For decades, “blended” has been a curse word in American whiskey-making. Freddie Noe, son of Jim Beam Master Distiller Fred Noe, is trying his best to change that.
Launched in 2017, Freddie’s annually released Little Book line is one of very few premier American blended whiskey labels. Though embraced as an art form in Japanese whisky culture, blending in American whiskey has long been code for low quality. Some blame belongs to the Alcohol and Tobacco Tax and Trade Bureau’s definition of blended whiskey, which demands whiskey make up only 20 percent of the mixture. For consumers, the minimum 20 percent definition came to mean anything with “blended” on the bottle was filled with a host of cheap, unaged grain spirit.
Little Book goes the other direction. Instead of using legal definitions as a means to sell watered down spirit, Noe’s Little Book is a blend of higher-end booze. His latest, dubbed “The Road Home,” is an all-Jim Beam bourbon blend of 9-year-old Knob Creek, 9-year-old Basil Hayden’s, 11-year-old Booker’s and 12-year-old Baker’s. Each whiskey blended at barrel-proof and carries an age statement that matches or exceeds the highest we’ve seen for the brand. It’s also the first Little Book release to reveal the source of the whiskeys in the blend (previous releases made age statements and whiskey types available, but not sources).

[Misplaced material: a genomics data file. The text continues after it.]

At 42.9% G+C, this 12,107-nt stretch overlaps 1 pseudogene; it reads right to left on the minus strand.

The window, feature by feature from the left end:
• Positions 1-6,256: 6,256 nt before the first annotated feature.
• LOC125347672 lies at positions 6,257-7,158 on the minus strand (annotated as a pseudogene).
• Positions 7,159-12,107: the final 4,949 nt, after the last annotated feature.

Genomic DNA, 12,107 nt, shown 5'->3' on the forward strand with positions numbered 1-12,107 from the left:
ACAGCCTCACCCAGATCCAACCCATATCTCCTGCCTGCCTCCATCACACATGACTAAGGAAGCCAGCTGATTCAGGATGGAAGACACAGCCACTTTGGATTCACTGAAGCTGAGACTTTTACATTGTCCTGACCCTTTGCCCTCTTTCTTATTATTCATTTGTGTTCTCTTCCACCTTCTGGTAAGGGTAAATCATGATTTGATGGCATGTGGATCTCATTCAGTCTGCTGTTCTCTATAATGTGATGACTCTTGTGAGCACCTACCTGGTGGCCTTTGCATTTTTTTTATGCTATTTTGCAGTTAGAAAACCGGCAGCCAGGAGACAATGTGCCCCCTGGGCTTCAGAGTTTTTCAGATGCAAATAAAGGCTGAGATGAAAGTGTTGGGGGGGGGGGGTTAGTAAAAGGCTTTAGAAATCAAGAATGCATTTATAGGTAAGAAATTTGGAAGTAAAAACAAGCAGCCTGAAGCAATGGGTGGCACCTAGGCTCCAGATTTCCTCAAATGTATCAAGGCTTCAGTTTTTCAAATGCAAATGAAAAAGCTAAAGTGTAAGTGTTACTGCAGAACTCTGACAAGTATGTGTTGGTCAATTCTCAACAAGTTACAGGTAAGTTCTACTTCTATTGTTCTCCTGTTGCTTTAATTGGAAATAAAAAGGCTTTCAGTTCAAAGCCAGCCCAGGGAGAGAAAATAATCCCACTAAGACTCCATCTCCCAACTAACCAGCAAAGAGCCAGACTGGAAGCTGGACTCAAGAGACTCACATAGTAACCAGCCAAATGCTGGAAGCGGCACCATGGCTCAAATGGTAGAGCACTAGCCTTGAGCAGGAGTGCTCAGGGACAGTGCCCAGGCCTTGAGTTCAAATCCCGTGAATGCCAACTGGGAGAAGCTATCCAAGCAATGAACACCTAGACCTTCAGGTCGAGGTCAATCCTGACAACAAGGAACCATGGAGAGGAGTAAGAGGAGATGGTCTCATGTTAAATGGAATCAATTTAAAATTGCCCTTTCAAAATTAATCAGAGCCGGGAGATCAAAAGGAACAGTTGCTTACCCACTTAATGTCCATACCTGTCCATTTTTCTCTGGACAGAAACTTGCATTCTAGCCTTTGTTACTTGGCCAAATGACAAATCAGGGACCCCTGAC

Exact percentages aren’t available, but Esquire reports that Knob Creek is the largest contributor, with by Baker’s, Basil Hayden’s and Booker’s making up the rest.
Little Book “The Road Home” is available in limited quantities nationwide at $125 retail.
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